Thomas P. Fehlner, Professor (Emeritus)
After graduating from Siena College in 1959, Professor Fehlner obtained his Ph.D. in physical chemistry in 1963 at Johns Hopkins University. Professor Fehlner joined the department in 1964. He was selected as a German Academic Exchange Service (DAAD) Scholar in 1982, was elected Fellow of the American Association for the Advancement of Science in 1985, was named a Guggenheim Fellow for 1988-89, received an award for Distinguished Achievements in Boron Science in 1990, was elected a member of the Johns Hopkins Society of Scholars in 1992 and held a Japan Society for the Promotion of Science Fellowship during the fall of 1992.
A Systematic Chemistry of Metallaboranes.
The reaction of monocyclopentadienyl metal halides or hydrides with monoboranes provides a general route to metallaboranes containing from one to three transition metals and one to ten boron atoms. Characterized by incorporation of transition metals from groups 5-9, good yields, and considerable control of stoichiometry via monoborane source as well as subsequent cluster building reactions, this method provides both new cluster types as well as an entrée to systematic reaction chemistry. Series of hypoelectronic clusters of tungsten, rhenium and ruthenium provide definitive examples of the manner in which the so-called “t2g“ transition metal orbitals can participate in cluster bonding and the consequent geometric perturbation of cluster shape.
Contrasts with organometallic chemistry are found in studies of the reactions of group 8 and 9 nido-dimetallapentaboranes with a set of internal and terminal alkynes. For ruthenium mild reaction conditions permit the isolation of metastable products containing metal-boron bridging alkylidenes resulting from alkyne hydrometallation or bridging borenes resulting from framework alkyne insertion and borene extrusion. These intermediates are subsequently converted into more stable metallacarboranes of novel types.In dramatic contrast, for the isoelectronic rhodaborane catalytic alkyne cyclotrimerization is the dominant reaction pathway. These and other reactions illustrate the control of chemistry provided by joining one or more transition metals to a borane fragment within a cluster framework.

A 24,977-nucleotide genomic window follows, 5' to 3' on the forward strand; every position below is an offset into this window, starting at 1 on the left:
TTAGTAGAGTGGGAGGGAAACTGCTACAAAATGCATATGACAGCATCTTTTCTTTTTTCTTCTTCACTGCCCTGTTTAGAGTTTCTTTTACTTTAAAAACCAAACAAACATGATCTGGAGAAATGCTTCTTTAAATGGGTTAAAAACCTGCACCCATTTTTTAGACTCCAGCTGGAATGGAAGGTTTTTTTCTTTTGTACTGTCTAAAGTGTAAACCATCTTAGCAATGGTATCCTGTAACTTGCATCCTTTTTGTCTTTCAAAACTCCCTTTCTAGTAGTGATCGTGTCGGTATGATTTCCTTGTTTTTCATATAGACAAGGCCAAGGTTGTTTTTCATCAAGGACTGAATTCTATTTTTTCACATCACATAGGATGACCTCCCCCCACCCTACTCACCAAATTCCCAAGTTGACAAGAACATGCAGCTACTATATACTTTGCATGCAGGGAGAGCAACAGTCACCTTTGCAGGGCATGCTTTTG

Molecular Expression of Quantum Cellular Automata.
In the utilization ever smaller device components, it was only a matter of time that dimensions in the realm of molecules would be addressed. But life in molecular dimensions marches to a different drummer than that of the macroscopic world. Hence, just as the larger building blocks of logic devices depend on the properties of the macroscopic materials from which they are constructed, so too the utilization of molecules for electronic devices should be based on molecular properties. Quantum cellular automata (QCA) is a method for the design of electronic devices in which information stored in structured charge containers is transmitted via coupled electric fields rather than electron currents.
The principles of QCA have been developed theoretically and the essential features of the method demonstrated experimentally with 50 nm quantum dots at near 0 K. In order to operate, state energy differences must be greater than kT and molecule-sized QCA devices (2 nm) are predicted to operate at room temperature. A QCA cell containing two quantum dots becomes a mixed-valence complex when scaled to molecular sizes. Our work addresses two properties required for the utilization of mixed-valence complexes in molecular QCA specifically: (a) stable monolayers of vertical, covalently bound, dinuclear mixed-valence complexes on a Si(111) surface can be switched between the two possible states; and (b) square arrays of complexes containing four metal redox centers with two mobile charges are practical building blocks for molecular QCA circuits. This work is described in a series of publications which can be found on this site.